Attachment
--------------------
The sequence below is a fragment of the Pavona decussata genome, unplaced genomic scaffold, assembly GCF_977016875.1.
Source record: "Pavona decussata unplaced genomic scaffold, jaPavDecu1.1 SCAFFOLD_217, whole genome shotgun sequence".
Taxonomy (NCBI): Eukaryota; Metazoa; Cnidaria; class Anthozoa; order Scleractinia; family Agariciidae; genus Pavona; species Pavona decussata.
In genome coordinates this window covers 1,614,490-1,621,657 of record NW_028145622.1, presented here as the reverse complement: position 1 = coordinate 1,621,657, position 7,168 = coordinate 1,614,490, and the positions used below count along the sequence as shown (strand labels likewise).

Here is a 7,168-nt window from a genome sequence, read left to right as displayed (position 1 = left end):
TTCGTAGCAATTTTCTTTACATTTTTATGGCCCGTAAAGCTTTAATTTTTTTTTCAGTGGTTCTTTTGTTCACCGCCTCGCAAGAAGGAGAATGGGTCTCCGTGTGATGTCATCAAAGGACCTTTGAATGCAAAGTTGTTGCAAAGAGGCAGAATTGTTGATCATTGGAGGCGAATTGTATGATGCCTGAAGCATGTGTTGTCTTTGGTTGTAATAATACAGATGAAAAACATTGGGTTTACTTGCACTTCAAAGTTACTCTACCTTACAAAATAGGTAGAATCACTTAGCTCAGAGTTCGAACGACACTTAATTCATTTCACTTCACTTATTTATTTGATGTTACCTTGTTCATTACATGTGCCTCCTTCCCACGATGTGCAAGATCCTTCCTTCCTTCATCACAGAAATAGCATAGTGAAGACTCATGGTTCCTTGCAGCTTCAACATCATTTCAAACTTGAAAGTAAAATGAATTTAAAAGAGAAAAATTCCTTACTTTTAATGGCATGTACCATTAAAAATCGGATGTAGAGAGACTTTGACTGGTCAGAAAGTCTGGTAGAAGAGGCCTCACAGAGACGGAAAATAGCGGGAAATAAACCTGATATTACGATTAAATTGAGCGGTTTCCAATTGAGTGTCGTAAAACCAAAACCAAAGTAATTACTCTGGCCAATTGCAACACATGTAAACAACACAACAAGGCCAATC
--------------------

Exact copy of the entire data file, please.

The sequence below is a fragment of the Pavona decussata genome, unplaced genomic scaffold, assembly GCF_977016875.1.
Source record: "Pavona decussata unplaced genomic scaffold, jaPavDecu1.1 SCAFFOLD_217, whole genome shotgun sequence".
Taxonomy (NCBI): Eukaryota; Metazoa; Cnidaria; class Anthozoa; order Scleractinia; family Agariciidae; genus Pavona; species Pavona decussata.
In genome coordinates this window covers 1,614,490-1,621,657 of record NW_028145622.1, presented here as the reverse complement: position 1 = coordinate 1,621,657, position 7,168 = coordinate 1,614,490, and the positions used below count along the sequence as shown (strand labels likewise).

Here is a 7,168-nt window from a genome sequence, read left to right as displayed (position 1 = left end):
TTCGTAGCAATTTTCTTTACATTTTTATGGCCCGTAAAGCTTTAATTTTTTTTTCAGTGGTTCTTTTGTTCACCGCCTCGCAAGAAGGAGAATGGGTCTCCGTGTGATGTCATCAAAGGACCTTTGAATGCAAAGTTGTTGCAAAGAGGCAGAATTGTTGATCATTGGAGGCGAATTGTATGATGCCTGAAGCATGTGTTGTCTTTGGTTGTAATAATACAGATGAAAAACATTGGGTTTACTTGCACTTCAAAGTTACTCTACCTTACAAAATAGGTAGAATCACTTAGCTCAGAGTTCGAACGACACTTAATTCATTTCACTTCACTTATTTATTTGATGTTACCTTGTTCATTACATGTGCCTCCTTCCCACGATGTGCAAGATCCTTCCTTCCTTCATCACAGAAATAGCATAGTGAAGACTCATGGTTCCTTGCAGCTTCAACATCATTTCAAACTTGAAAGTAAAATGAATTTAAAAGAGAAAAATTCCTTACTTTTAATGGCATGTACCATTAAAAATCGGATGTAGAGAGACTTTGACTGGTCAGAAAGTCTGGTAGAAGAGGCCTCACAGAGACGGAAAATAGCGGGAAATAAACCTGATATTACGATTAAATTGAGCGGTTTCCAATTGAGTGTCGTAAAACCAAAACCAAAGTAATTACTCTGGCCAATTGCAACACATGTAAACAACACAACAAGGCCAATC